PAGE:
Political (Wild)Life: What More-Than-Human Relations Can Tell Us About the Politics of Space

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Political (Wild)Life: What More-Than-Human Relations Can Tell Us About the Politics of Space

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This research is concerned with the effects of more-than-human relations on environmental governance. These questions can help us understand how the everyday practices of natural resource management are shaped by relations with the more-than-human world, while also provoking thought about the concepts that we use to understand those relations. Drawing on a theoretical engagement with relational ontologies and the nonhuman turn in the social sciences, the investigation is centered on interactions among humans and wildlife in a public park with a natural resource protection and environmental education mission. The central research questions are: •How do natural resource managers and other practitioners understand human-wildlife relations, and how do those understandings inform objectives, practices, and metrics for success? •In what ways do wildlife exceed those understandings and therefore force thought and natural resource management practices in unexpected directions? •How have these more-than-human processes shaped the park as a natural resource park, wildlife sanctuary, and urban wetland? And how, in turn, do those formations affect relations among wildlife and humans? The dissertation focuses on three sets of relations, presented as provocations that force a rethinking of the concepts of territory, biopolitics, and governance. Chapter One proposes a materialist theory of territory that permits an analysis of territories as emergent properties of more-than-human assemblages. As such, territorial formations can be established, maintained, and transformed not only through territorial behaviors and practices, but also through assemblage relations. Chapter Two looks closely at the park’s bird population management strategies and the responses of birds to those strategies; it offers an interpretation of those interactions as a biopolitics without biopolitical subjectivity. The final chapter concerns the capacities of beavers to alter landscapes and thereby prompt transformations in the governance of the park as an urban wetland. It suggests that this relation between park managers and beavers as creators of wetland ecosystems might be understood as a form of more-than-human cosmoecological governance. The dissertation concludes with some thoughts about the composing of shared worlds and the park as an experiment in multispecies living.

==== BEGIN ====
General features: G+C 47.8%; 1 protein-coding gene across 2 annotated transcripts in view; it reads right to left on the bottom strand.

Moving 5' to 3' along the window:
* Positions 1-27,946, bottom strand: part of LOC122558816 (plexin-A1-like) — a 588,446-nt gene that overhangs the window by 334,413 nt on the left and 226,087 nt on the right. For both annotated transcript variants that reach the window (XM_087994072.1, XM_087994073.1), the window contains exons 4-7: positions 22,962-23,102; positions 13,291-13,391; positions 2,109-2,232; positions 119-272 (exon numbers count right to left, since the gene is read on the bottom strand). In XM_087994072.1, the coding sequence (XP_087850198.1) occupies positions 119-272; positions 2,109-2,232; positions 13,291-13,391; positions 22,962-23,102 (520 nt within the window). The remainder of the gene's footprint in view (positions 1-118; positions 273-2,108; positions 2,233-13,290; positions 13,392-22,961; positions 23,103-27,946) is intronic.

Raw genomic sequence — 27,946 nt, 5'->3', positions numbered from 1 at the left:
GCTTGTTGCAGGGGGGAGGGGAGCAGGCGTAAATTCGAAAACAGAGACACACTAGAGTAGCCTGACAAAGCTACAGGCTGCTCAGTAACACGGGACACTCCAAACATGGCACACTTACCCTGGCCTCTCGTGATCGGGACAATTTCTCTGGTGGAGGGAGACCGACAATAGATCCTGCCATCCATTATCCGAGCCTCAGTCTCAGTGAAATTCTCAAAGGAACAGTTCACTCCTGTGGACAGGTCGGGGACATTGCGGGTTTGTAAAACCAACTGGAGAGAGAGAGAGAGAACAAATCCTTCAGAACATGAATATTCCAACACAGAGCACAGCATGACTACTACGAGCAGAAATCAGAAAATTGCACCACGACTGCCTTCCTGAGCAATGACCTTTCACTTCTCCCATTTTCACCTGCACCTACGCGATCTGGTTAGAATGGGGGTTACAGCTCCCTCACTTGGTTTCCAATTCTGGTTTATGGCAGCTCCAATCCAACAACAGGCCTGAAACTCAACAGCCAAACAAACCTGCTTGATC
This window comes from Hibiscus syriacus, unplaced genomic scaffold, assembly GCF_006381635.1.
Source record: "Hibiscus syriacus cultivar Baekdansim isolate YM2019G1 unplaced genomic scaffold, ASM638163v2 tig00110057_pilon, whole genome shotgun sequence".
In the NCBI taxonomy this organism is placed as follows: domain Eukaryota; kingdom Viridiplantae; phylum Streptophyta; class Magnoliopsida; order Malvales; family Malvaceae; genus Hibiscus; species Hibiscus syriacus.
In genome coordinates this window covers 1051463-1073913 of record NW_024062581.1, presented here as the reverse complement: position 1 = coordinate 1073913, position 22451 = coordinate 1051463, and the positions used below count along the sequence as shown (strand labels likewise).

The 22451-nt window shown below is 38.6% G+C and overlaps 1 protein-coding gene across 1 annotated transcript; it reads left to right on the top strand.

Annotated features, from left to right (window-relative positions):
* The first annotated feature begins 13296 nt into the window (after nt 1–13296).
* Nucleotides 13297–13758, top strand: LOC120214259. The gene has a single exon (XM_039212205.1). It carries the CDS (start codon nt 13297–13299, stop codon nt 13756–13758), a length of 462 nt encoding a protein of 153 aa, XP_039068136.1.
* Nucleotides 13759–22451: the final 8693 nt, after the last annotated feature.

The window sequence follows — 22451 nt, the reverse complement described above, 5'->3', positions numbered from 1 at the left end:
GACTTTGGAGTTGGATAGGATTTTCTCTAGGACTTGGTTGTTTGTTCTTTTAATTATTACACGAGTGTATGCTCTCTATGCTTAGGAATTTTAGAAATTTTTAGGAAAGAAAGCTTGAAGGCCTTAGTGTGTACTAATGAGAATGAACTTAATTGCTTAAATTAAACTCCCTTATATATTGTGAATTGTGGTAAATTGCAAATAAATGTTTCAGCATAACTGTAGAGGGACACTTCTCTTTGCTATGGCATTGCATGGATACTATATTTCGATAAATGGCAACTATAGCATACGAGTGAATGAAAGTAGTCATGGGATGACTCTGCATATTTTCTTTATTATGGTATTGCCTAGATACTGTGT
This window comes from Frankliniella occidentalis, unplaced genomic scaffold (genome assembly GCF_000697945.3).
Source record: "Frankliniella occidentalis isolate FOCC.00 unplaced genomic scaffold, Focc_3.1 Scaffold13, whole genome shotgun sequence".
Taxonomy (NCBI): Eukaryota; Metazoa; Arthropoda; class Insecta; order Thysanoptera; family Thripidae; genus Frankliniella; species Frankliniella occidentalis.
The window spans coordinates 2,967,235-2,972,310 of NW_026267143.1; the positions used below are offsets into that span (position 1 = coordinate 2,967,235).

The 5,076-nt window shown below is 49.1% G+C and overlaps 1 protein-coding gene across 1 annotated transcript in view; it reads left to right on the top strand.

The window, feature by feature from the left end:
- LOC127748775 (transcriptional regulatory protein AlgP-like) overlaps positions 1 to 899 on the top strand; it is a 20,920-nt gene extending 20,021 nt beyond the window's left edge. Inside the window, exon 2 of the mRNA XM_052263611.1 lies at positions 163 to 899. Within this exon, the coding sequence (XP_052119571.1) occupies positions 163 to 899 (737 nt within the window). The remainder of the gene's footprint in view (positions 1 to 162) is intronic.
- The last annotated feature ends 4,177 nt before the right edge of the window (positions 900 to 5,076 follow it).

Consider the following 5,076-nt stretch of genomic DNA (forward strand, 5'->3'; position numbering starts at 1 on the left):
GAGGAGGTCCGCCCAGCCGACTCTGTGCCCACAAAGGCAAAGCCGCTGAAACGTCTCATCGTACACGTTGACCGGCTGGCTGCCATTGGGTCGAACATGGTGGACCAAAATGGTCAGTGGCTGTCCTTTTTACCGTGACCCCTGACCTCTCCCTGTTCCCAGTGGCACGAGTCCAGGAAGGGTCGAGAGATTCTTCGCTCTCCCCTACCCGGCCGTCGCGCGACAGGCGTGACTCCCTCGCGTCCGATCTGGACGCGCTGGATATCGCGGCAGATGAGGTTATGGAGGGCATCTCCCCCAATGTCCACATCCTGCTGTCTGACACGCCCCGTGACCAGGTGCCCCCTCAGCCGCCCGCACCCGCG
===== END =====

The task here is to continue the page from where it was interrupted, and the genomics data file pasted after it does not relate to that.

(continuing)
University of Minnesota Ph.D. dissertation. December 2018. Major: Geography. Advisor: Bruce Braun. 1 computer file (PDF); viii, 192 pages.

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McCrea, Gwendolin. (2018). Political (Wild)Life: What More-Than-Human Relations Can Tell Us About the Politics of Space. Retrieved from the University Digital Conservancy, https://hdl.handle.net/11299/202167.

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